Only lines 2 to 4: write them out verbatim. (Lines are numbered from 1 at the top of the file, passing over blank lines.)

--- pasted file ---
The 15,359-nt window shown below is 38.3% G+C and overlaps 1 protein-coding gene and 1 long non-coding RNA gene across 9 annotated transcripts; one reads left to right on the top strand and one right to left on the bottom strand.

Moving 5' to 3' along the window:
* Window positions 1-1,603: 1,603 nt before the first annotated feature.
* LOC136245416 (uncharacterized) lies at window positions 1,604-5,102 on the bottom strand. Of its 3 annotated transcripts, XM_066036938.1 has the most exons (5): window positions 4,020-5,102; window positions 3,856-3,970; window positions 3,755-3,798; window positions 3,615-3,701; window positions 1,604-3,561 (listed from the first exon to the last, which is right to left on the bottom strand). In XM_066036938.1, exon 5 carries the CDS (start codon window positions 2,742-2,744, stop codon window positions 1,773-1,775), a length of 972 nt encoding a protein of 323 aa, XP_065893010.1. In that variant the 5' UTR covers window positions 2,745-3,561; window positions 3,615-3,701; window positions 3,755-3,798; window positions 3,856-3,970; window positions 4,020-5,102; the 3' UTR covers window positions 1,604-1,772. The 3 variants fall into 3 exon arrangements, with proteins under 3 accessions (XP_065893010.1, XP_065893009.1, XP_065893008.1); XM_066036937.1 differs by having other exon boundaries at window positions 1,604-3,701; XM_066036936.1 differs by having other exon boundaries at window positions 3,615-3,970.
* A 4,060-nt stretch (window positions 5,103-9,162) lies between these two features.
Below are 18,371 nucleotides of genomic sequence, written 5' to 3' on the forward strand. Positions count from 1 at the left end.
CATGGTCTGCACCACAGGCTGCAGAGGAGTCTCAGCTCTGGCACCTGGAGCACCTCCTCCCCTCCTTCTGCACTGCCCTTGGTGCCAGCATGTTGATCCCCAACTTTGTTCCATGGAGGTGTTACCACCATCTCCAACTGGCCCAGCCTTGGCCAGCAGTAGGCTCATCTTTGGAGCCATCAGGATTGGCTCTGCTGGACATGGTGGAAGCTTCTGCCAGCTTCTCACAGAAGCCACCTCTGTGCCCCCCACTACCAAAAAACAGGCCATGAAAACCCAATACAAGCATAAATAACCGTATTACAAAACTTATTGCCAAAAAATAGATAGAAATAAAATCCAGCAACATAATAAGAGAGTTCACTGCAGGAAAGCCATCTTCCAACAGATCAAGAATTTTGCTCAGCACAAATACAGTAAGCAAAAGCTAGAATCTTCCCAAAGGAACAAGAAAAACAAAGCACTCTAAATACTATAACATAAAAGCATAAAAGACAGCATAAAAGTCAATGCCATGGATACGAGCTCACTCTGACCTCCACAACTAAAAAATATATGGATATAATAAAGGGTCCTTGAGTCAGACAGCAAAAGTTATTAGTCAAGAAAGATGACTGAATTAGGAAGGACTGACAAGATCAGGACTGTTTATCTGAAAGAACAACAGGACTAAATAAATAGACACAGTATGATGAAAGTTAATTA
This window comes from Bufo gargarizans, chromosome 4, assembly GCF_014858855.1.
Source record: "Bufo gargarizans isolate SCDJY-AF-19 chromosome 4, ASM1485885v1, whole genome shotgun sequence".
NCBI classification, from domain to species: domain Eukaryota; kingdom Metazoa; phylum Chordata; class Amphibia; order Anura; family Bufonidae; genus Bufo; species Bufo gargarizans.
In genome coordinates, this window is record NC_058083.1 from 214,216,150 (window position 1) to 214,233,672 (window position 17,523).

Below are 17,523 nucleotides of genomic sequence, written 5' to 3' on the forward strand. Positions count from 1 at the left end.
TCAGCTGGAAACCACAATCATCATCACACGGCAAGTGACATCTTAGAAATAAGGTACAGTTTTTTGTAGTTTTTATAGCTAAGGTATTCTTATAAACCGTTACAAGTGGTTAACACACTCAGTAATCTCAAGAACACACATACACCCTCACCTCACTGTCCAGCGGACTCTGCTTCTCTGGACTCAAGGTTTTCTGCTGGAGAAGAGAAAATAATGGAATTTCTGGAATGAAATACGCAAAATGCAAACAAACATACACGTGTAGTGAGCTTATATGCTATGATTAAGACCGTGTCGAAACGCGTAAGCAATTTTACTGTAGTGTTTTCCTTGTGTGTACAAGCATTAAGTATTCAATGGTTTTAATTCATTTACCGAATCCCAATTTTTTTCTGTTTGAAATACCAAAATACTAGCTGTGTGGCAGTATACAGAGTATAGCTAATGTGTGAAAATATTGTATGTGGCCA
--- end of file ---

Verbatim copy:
Moving 5' to 3' along the window:
* Window positions 1-1,603: 1,603 nt before the first annotated feature.
* LOC136245416 (uncharacterized) lies at window positions 1,604-5,102 on the bottom strand. Of its 3 annotated transcripts, XM_066036938.1 has the most exons (5): window positions 4,020-5,102; window positions 3,856-3,970; window positions 3,755-3,798; window positions 3,615-3,701; window positions 1,604-3,561 (listed from the first exon to the last, which is right to left on the bottom strand). In XM_066036938.1, exon 5 carries the CDS (start codon window positions 2,742-2,744, stop codon window positions 1,773-1,775), a length of 972 nt encoding a protein of 323 aa, XP_065893010.1. In that variant the 5' UTR covers window positions 2,745-3,561; window positions 3,615-3,701; window positions 3,755-3,798; window positions 3,856-3,970; window positions 4,020-5,102; the 3' UTR covers window positions 1,604-1,772. The 3 variants fall into 3 exon arrangements, with proteins under 3 accessions (XP_065893010.1, XP_065893009.1, XP_065893008.1); XM_066036937.1 differs by having other exon boundaries at window positions 1,604-3,701; XM_066036936.1 differs by having other exon boundaries at window positions 3,615-3,970.